Currently Australia’s internet service is provided predominantly by 81 Internet Service Providers (ISPs) according to ABS Statistics dated 5 October 2012. Only 8 of these are classified as “very large”, having more than 100,000 subscribers.
The NBN opens the door for new players to compete with telcos, said Commissioner Edward Willett of the Australian Competition and Consumer Comission (ACCC). The big competitive threat for telcos is going to be the players like Google and Apple, he said.
Another possible entrant would be Foxtel, who would be able to provide Internet TV (IPTV) over the NBN without having to provide costly cables or Satellite dishes. This has already been seen as a threat by iiNet, who recently expressing concerns to the ACCC saying that the deal would restrict competition in the emerging IPTV market.
Other possible entrants that have been mentioned would be banks, retailers or sport controlling bodies. To provide a full nation wide coverage will still not be cheap, even though such coverage can be obtained without the need to invest in expensive network infrastructure. However, for more modest, focussed subscriber targets, a company now only have to connect to a small number (eg 1) of the 121 Points of Interconnect provided by the NBN. The expectation that this will lead to many new small ISPs seems quite realistic.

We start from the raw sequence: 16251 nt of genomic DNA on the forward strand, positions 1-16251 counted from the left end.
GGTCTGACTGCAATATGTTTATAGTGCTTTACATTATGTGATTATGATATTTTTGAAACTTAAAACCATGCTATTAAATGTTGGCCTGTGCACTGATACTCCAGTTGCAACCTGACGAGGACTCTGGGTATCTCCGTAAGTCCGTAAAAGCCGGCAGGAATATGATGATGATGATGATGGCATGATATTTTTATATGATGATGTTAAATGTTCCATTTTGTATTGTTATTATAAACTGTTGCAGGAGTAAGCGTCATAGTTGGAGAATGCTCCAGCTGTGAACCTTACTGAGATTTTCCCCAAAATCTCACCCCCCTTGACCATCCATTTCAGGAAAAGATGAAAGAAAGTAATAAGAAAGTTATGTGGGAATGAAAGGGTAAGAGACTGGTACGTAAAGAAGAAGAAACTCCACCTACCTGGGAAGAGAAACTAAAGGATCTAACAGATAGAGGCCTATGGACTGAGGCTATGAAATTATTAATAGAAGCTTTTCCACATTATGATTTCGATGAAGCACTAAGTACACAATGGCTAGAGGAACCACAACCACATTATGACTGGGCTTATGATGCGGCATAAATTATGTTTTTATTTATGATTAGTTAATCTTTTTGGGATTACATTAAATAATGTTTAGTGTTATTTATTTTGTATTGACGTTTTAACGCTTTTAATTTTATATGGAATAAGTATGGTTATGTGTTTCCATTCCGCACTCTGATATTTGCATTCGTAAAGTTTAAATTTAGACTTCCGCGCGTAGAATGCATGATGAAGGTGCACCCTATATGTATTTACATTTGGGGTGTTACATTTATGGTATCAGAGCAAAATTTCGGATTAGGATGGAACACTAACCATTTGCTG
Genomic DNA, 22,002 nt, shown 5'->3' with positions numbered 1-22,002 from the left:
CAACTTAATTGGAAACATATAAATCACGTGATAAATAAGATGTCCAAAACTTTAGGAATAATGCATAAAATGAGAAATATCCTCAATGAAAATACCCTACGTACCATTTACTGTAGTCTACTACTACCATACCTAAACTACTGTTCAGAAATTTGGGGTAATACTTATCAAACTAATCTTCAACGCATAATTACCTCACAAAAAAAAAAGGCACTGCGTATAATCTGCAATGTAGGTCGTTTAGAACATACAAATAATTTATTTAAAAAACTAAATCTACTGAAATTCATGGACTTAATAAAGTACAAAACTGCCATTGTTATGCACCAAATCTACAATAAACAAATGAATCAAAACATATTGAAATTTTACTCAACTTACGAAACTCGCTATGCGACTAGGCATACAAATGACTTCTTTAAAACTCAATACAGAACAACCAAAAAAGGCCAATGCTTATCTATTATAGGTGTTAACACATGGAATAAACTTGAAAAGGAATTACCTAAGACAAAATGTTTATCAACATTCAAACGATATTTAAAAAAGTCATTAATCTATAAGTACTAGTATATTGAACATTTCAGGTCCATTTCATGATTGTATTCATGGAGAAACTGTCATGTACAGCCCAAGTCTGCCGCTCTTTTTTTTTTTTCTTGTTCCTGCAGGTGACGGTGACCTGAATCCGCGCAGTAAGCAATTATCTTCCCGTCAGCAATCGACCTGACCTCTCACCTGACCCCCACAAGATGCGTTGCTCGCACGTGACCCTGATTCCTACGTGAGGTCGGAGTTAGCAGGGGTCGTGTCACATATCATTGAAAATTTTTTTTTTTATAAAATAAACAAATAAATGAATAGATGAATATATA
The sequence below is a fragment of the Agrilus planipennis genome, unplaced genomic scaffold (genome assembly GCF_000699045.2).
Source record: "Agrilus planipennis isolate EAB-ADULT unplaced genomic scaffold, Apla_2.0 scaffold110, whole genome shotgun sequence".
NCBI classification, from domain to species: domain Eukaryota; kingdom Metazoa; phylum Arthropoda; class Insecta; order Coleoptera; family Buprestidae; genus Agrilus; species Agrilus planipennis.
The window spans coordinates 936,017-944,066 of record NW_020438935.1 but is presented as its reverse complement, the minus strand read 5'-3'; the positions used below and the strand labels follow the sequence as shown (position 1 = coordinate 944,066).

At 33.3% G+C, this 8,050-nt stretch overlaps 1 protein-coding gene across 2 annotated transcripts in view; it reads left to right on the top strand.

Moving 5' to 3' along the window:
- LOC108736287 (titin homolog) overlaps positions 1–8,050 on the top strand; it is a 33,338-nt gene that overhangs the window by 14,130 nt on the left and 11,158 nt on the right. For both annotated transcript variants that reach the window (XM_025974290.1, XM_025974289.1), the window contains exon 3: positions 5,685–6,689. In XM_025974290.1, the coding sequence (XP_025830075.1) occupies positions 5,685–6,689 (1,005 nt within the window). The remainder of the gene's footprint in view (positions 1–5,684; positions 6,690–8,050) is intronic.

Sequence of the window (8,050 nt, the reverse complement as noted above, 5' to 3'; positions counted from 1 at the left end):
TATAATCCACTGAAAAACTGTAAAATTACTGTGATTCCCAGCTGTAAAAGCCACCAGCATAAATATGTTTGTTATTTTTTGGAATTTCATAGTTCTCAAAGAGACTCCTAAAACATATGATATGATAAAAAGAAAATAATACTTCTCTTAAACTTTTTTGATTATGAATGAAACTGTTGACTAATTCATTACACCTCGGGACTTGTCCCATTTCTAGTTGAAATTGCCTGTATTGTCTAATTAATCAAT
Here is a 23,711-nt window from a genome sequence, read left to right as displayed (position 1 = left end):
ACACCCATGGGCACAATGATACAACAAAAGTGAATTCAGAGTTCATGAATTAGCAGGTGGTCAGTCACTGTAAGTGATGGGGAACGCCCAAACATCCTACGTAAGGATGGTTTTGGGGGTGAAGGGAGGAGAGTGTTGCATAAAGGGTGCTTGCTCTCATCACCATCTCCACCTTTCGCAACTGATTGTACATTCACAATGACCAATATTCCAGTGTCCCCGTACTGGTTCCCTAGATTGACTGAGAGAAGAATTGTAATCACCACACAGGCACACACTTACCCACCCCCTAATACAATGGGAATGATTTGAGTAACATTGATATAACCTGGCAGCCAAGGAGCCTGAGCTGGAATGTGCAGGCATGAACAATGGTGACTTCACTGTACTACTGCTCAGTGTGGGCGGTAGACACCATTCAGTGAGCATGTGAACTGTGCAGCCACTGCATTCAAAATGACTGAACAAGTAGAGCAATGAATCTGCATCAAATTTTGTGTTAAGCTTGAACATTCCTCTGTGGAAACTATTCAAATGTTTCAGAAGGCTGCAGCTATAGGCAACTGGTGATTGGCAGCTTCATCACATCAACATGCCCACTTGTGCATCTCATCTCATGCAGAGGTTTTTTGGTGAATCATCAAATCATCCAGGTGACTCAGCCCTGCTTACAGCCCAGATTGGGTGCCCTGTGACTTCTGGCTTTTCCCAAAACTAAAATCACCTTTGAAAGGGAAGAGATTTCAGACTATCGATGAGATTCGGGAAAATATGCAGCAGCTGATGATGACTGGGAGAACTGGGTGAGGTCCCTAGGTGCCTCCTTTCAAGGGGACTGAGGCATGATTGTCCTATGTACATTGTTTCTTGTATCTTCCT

A spokesman for the AFL did not deny it had spoken to NBN Co, but refused to discuss the matter. However, the football code has already shown its interest in the NBN’s capacity to fundamentally reconfigure the economics of sport and traditional media.
The winners in all cases mentioned above would be the end users who would have many more choices for getting their internet services. The internet NTU device in every NBN subscriber’s home provides 6 ports, each able to connect to a different provider. Two of these ports are for telephone services and four for data services.